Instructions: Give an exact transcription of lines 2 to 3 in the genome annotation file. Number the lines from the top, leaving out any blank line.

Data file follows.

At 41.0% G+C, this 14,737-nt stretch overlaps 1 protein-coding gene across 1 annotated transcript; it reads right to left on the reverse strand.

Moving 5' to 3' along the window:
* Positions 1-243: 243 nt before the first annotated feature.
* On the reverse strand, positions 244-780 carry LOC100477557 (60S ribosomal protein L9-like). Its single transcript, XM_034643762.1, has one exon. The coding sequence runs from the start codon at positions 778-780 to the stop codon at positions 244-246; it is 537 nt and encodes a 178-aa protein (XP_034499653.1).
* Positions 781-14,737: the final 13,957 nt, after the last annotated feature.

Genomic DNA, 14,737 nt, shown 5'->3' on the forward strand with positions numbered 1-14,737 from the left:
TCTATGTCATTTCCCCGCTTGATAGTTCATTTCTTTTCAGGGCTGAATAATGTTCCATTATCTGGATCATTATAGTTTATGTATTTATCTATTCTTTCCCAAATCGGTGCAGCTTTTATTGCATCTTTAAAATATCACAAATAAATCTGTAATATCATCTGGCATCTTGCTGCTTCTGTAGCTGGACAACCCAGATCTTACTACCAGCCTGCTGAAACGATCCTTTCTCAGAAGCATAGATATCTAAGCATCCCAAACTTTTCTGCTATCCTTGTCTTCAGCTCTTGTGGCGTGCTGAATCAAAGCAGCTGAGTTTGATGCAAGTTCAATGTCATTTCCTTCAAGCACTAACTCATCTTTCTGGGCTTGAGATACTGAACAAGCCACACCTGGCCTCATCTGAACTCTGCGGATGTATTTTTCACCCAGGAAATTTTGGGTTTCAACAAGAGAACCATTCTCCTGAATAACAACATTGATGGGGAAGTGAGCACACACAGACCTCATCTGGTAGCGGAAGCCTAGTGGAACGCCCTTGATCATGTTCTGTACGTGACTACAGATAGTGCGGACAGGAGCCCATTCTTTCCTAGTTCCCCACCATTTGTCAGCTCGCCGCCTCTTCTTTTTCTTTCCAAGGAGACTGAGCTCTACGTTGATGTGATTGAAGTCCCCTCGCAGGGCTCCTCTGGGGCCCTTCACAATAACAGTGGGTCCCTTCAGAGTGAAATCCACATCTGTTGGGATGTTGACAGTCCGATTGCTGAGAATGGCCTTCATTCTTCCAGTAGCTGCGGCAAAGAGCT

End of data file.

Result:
Moving 5' to 3' along the window:
* Positions 1-243: 243 nt before the first annotated feature.